model.8<-lme4::lmer(Zn.ppm~Daydiff + Treatment + Block + (1|Treatment) + (1|Block), SerumDairyCompl, REML=FALSE) # shows varing intercepts by Block, not by Treatment. Is that even possible?

model.9<-lme4::lmer(Zn.ppm~Daydiff + Treatment + Block + (1|Cow), SerumDairyCompl, REML=FALSE
, SerumDairyCompl, REML=FALSE)
model.10<-lme4::lmer(Zn.ppm~Daydiff + I(Daydiff^2) + Treatment + Block + (1|Block/Treatment), SerumDairyCompl, REML=FALSE)
model.11<-lme4::lmer(Zn.ppm~Daydiff + Treatment + Block + (1|Block:Treatment), SerumDairyCompl, REML=FALSE)
model.11<-lme4::lmer(Zn.ppm~Daydiff + Treatment + (1|Block:Treatment), SerumDairyCompl, REML=FALSE)
model.12<-lme4::lmer(Zn.ppm~1+(1|Block:Treatment:Daydiff), SerumDairyCompl, REML=FALSE) # Error: number of levels of each grouping factor must be < number of observations
model.13<-lme4::lmer(Zn.ppm~Daydiff + Treatment + Block + (1|Block) + (1|Block:Treatment), SerumDairyCompl, REML=FALSE) # exact same as model.5 
model.14<-lme4::lmer(Zn.ppm~Daydiff + Block + (1|Block/Treatment), SerumDairyCompl, REML=FALSE)
model.15<-lme4::lmer(Zn.ppm~Daydiff + Block + (1|Block), SerumDairyCompl, REML=FALSE)
model.16<-lme4::lmer(Zn.ppm~poly(Daydiff,3) + Treatment + Block + (1|Block/Treatment), SerumDairyCompl, REML=FALSE)

A lot of models that we can easily compare using the jtools package.

jtools::plot_summs(model.2,
model.3,
model.4,
model.5,
model.6,
model.7,
model.8,robust = "HC3",
model.names = c("+Daydiff",
"+Treatment",
"only (1|Block)",
"(1|Block/Treatment)",
"(1|Daydiff/Treatment)",
"(0+Block|Treatment)",
"(1|Treatment) + (1|Block)"))
They all kind of show the same effect estimates. In that case, pick the easiest model.

Let's see how the other models perform.

jtools::plot_summs(model.10,
model.11,
model.13,
model.14,
model.15,
model.16,
robust = "HC3",
model.names = c("+I(Daydiff^2)",
"+(1|Block:Treatment)",
"(1|Block) + (1|Block:Treatment)",
"(1|Block/Treatment)",
"(1|Block)",
"poly(Daydiff,3)"))
Not much better.

I am going to pick a model now, model.5, because it makes the most sense given the design set-up. Given the data, though, it would very well be a good idea to jus pick the simplest model showing just an effect of time.

# diagnostic plots model.5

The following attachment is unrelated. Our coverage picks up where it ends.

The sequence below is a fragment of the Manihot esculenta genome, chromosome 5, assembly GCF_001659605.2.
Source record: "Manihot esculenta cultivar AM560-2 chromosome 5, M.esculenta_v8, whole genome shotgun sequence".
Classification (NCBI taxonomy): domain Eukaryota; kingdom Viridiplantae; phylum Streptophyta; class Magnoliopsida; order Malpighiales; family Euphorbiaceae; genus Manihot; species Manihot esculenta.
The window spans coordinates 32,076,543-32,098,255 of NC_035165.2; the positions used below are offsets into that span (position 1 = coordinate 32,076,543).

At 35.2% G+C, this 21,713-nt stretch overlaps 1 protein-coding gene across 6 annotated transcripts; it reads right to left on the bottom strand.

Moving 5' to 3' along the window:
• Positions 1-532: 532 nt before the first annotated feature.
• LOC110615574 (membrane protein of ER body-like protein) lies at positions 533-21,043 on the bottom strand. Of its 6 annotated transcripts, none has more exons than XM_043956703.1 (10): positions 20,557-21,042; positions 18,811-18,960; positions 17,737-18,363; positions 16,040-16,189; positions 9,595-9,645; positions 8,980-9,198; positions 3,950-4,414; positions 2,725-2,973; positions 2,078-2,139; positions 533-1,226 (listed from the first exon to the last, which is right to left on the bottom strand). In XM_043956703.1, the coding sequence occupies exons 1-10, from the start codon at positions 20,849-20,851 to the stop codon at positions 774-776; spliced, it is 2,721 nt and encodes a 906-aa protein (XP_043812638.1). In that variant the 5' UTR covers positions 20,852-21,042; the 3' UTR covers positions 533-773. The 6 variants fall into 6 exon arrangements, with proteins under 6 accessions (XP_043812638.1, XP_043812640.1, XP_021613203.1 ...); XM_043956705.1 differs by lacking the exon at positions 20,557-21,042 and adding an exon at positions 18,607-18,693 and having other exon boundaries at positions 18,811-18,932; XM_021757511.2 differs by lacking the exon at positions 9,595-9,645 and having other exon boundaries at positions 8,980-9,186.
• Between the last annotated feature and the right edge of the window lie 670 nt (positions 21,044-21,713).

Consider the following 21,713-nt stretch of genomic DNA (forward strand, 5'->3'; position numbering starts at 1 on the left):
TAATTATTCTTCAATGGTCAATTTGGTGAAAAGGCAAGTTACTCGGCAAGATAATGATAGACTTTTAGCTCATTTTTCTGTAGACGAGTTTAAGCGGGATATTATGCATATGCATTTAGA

plot(allEffects(model.11))
plot(model.11, type=c("p", "smooth"))
plot(model.11, sqrt(abs(resid(.)))~fitted(.), type=c("p", "smooth"))
qqmath(model.11, id=0.05)
As you caan the diagnostics opf the model are not good.

There is a nice package, called HLMdiag, that will let you venture deeper into the residuals of the models do diagnostics on various levels.

model.l<-lmer(Zn.ppm~1 + Daydiff + (1|Cow), SerumDairyCompl, REML=FALSE)
model.q<-lmer(Zn.ppm~1 + Daydiff + I(Daydiff^2) + (1|Cow), SerumDairy, REML=FALSE)
model.q3<-lmer(Zn.ppm~1 + Daydiff + I(Daydiff^2) + I(Daydiff^3) + (1|Cow), SerumDairy, REML=FALSE) # cubic model
model.qr<-lmer(Zn.ppm~1 + Daydiff + I(Daydiff^2) + (Daydiff|Cow), SerumDairy, REML=FALSE)
model.l.resid <- hlm_resid(model.l, standardize = TRUE, include.ls = TRUE, level=1)
ggplot(data = model.l.resid, aes(x = Daydiff, y = .std.ls.resid)) +
geom_point(alpha = 0.2) +
geom_smooth(method = "loess", se = FALSE) +
labs(y = "LS level-1 residuals", title = "LS residuals against Day Difference")
The residuals of the most straightforward model, which look good to me.

Then, I want to look at influencers and will do so by looking at the first level of the data, which is the observation. Below you can see that there are for sure some influential observations, but that does not mean that they require deletion. When you find influencers or outliers, they show you a hint for real-life mechanisms. You should cherish them if you find them. If the model cannot handle them, the model shows its limitations.

All of the above is applicable when the observations labeled outliers are not BAD data. They should not be mistakes.

model.l.infl  <- hlm_influence(model.l, level = 1)
dotplot_diag(model.l.infl$cooksd, name = "cooks.distance", cutoff = "internal")
dotplot_diag(model.l.infl$cooksd, name = "mdffits", cutoff = "internal")